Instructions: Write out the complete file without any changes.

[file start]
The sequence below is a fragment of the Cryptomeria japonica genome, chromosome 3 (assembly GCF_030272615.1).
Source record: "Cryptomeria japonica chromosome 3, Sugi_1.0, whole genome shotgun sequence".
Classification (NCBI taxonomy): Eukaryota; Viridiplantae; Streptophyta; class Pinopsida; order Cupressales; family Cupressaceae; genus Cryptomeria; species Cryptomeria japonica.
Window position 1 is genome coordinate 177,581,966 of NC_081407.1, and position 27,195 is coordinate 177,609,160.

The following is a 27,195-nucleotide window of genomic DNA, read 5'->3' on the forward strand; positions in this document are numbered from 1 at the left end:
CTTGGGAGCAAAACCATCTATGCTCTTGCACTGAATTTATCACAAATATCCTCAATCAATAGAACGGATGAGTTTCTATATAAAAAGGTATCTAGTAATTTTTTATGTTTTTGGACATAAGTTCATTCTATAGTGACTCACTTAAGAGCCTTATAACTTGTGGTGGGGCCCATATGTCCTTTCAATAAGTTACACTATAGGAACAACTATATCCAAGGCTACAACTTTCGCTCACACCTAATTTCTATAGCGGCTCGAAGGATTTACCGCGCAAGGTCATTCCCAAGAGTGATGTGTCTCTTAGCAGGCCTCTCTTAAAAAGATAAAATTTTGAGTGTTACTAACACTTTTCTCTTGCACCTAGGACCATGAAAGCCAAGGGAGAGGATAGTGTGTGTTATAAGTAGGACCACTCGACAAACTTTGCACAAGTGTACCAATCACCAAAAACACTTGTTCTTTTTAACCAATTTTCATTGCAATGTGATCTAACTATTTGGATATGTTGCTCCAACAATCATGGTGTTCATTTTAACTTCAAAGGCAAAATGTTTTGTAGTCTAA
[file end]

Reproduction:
The sequence below is a fragment of the Cryptomeria japonica genome, chromosome 3 (assembly GCF_030272615.1).
Source record: "Cryptomeria japonica chromosome 3, Sugi_1.0, whole genome shotgun sequence".
Classification (NCBI taxonomy): Eukaryota; Viridiplantae; Streptophyta; class Pinopsida; order Cupressales; family Cupressaceae; genus Cryptomeria; species Cryptomeria japonica.
Window position 1 is genome coordinate 177,581,966 of NC_081407.1, and position 27,195 is coordinate 177,609,160.

The following is a 27,195-nucleotide window of genomic DNA, read 5'->3' on the forward strand; positions in this document are numbered from 1 at the left end:
CTTGGGAGCAAAACCATCTATGCTCTTGCACTGAATTTATCACAAATATCCTCAATCAATAGAACGGATGAGTTTCTATATAAAAAGGTATCTAGTAATTTTTTATGTTTTTGGACATAAGTTCATTCTATAGTGACTCACTTAAGAGCCTTATAACTTGTGGTGGGGCCCATATGTCCTTTCAATAAGTTACACTATAGGAACAACTATATCCAAGGCTACAACTTTCGCTCACACCTAATTTCTATAGCGGCTCGAAGGATTTACCGCGCAAGGTCATTCCCAAGAGTGATGTGTCTCTTAGCAGGCCTCTCTTAAAAAGATAAAATTTTGAGTGTTACTAACACTTTTCTCTTGCACCTAGGACCATGAAAGCCAAGGGAGAGGATAGTGTGTGTTATAAGTAGGACCACTCGACAAACTTTGCACAAGTGTACCAATCACCAAAAACACTTGTTCTTTTTAACCAATTTTCATTGCAATGTGATCTAACTATTTGGATATGTTGCTCCAACAATCATGGTGTTCATTTTAACTTCAAAGGCAAAATGTTTTGTAGTCTAA